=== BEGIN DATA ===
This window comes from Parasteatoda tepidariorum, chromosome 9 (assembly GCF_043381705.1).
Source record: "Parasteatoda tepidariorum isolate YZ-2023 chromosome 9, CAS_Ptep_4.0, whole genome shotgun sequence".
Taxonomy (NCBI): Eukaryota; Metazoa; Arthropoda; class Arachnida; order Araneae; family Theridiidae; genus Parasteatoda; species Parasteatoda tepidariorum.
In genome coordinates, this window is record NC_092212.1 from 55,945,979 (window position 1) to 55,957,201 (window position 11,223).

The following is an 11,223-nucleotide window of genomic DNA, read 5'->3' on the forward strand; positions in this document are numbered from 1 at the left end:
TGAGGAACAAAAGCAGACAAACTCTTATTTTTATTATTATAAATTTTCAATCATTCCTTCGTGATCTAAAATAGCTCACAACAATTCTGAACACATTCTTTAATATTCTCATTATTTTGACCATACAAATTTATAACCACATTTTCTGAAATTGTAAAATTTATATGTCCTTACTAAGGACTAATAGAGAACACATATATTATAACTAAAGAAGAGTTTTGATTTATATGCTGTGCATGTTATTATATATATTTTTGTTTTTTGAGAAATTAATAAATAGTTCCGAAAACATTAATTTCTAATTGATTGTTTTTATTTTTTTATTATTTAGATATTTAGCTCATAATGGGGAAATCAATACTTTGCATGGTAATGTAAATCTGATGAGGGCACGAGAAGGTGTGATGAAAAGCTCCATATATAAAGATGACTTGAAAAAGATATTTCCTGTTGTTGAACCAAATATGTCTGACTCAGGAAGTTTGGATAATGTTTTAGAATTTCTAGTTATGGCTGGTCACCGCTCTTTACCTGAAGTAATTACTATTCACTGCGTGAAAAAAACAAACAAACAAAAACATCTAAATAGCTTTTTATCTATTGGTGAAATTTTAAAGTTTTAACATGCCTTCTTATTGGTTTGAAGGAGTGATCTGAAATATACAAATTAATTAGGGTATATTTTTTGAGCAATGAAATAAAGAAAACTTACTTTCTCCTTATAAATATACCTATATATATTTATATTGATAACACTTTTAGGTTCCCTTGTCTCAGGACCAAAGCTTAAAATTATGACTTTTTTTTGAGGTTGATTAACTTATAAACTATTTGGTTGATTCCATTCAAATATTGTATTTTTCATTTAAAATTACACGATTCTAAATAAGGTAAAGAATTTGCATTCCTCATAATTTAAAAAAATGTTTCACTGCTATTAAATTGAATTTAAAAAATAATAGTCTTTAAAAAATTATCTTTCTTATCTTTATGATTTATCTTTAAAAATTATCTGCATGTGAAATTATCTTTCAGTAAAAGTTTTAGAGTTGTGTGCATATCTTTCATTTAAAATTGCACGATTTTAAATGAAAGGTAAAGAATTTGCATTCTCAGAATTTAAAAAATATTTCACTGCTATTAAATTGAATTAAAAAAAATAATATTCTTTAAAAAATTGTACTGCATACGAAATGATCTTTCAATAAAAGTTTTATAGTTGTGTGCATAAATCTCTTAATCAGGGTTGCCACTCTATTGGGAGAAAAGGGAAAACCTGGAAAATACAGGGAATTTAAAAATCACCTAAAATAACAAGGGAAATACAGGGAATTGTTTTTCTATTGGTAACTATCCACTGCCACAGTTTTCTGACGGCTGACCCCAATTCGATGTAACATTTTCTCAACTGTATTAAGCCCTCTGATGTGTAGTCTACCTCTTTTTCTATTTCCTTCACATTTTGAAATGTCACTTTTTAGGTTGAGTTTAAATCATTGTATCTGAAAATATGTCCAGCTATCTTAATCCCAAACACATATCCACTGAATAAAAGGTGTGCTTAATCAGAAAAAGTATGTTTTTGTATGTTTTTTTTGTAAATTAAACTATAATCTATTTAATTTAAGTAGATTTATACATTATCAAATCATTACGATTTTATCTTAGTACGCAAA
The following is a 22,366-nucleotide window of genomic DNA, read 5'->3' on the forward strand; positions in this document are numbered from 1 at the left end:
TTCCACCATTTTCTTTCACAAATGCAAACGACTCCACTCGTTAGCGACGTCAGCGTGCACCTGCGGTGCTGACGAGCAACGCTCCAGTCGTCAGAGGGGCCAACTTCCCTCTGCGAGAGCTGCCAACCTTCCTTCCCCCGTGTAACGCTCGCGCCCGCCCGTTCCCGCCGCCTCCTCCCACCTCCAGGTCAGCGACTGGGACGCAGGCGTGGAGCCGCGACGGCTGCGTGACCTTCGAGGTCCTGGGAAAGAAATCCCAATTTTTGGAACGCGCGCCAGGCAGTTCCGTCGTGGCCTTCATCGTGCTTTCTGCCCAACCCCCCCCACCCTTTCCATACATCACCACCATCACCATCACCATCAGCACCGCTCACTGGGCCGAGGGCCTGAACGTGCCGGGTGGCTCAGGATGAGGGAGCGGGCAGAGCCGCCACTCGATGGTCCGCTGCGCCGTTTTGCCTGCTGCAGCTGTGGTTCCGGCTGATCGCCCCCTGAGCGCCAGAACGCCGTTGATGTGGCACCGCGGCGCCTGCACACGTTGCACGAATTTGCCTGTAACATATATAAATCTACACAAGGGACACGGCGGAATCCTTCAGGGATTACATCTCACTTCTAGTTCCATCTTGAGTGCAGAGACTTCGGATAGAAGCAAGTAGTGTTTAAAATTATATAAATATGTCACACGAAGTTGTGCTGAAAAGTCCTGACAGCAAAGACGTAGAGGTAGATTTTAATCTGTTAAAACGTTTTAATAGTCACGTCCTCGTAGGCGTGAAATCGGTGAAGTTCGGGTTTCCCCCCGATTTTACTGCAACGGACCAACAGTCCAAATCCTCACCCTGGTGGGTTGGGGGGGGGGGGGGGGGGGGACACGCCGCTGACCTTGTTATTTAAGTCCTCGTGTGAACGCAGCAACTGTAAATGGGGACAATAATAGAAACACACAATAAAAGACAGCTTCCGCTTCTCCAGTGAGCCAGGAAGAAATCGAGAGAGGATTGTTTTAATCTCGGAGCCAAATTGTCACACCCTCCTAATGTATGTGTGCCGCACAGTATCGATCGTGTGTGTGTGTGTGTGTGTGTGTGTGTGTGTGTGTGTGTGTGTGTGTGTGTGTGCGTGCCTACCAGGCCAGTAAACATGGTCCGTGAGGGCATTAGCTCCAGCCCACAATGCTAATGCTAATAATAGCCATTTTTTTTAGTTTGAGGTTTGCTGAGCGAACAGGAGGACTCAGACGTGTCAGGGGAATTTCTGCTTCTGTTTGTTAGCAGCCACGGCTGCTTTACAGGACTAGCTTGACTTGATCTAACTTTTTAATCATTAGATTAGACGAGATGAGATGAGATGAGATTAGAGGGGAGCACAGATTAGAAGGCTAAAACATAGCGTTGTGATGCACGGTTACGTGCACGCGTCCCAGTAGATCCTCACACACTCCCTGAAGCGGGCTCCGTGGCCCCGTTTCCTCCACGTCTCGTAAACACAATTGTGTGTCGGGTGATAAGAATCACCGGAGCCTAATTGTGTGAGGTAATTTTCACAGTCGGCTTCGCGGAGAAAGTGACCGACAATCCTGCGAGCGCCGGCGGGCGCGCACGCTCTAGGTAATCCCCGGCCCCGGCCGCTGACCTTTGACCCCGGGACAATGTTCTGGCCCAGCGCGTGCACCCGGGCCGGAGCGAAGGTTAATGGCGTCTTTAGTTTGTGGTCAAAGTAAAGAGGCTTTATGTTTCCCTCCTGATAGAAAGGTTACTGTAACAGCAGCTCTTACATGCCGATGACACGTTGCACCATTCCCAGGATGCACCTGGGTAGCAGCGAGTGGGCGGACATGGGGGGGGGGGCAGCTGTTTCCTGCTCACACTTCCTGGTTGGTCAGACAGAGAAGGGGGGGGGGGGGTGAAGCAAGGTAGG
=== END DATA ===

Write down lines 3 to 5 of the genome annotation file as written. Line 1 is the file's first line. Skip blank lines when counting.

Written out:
Taxonomy (NCBI): Eukaryota; Metazoa; Arthropoda; class Arachnida; order Araneae; family Theridiidae; genus Parasteatoda; species Parasteatoda tepidariorum.
In genome coordinates, this window is record NC_092212.1 from 55,945,979 (window position 1) to 55,957,201 (window position 11,223).

The following is an 11,223-nucleotide window of genomic DNA, read 5'->3' on the forward strand; positions in this document are numbered from 1 at the left end: